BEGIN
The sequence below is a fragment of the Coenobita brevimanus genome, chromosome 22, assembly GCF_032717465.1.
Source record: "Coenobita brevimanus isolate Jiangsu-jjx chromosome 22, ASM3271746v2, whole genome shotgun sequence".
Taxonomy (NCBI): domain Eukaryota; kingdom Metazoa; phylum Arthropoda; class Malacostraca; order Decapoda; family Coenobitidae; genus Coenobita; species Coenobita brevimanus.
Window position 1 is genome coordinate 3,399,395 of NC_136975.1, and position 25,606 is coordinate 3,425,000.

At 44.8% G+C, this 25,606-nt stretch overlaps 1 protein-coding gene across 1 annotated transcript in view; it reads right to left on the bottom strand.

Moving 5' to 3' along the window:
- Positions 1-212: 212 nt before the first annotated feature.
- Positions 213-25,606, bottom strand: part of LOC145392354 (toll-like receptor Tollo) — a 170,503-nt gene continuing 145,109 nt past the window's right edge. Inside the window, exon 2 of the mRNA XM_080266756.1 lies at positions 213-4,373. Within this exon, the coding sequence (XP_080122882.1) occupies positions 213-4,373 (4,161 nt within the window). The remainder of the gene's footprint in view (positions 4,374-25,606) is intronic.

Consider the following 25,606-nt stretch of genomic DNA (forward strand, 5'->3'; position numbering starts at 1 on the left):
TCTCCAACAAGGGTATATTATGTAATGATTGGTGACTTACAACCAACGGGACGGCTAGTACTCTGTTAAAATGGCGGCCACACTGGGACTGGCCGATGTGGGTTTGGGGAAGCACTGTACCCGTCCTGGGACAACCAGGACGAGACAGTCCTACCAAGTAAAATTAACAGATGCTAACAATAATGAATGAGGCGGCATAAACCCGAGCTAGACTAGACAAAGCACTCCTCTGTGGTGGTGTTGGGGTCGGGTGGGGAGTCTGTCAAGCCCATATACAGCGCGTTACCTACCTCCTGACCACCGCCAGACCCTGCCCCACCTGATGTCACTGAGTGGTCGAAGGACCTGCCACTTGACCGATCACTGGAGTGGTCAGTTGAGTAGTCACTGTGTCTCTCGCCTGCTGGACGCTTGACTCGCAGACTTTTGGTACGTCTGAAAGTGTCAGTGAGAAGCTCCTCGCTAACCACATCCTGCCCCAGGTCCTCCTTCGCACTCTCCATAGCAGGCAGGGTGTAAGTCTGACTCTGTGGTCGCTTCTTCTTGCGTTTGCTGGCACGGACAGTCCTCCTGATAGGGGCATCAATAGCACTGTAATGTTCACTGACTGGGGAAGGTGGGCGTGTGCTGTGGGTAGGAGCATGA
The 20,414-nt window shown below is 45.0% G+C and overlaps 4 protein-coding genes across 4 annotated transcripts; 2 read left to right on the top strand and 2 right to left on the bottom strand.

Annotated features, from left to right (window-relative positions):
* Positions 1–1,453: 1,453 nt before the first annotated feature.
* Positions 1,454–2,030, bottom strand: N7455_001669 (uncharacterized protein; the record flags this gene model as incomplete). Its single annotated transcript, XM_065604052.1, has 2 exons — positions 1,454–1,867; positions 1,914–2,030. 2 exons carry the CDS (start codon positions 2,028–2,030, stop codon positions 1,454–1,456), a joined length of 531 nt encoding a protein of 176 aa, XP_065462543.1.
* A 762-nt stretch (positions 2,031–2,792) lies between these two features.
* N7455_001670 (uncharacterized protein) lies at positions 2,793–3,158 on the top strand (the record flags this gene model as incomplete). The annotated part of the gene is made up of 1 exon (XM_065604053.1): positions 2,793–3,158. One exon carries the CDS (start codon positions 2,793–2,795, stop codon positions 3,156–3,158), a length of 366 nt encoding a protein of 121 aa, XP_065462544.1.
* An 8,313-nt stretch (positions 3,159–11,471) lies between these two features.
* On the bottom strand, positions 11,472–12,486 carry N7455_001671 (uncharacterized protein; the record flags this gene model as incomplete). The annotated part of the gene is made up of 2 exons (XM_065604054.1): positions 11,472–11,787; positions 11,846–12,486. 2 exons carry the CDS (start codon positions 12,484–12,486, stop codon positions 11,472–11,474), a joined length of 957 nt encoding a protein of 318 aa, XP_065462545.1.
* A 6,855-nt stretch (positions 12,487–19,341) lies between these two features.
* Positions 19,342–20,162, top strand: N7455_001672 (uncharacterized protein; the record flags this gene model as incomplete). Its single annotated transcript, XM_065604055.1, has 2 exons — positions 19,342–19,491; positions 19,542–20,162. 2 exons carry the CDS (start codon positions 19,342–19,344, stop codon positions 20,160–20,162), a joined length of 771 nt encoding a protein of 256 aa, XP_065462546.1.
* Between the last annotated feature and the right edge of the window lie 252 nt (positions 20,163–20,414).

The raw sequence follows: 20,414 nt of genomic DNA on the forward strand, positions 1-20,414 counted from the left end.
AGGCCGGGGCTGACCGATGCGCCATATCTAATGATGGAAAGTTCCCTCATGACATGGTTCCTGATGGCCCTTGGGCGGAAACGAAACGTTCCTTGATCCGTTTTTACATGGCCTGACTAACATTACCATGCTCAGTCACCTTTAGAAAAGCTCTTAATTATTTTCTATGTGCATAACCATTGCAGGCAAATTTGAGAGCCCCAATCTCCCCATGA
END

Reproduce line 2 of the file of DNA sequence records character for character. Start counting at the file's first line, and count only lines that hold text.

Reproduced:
Source record: "Coenobita brevimanus isolate Jiangsu-jjx chromosome 22, ASM3271746v2, whole genome shotgun sequence".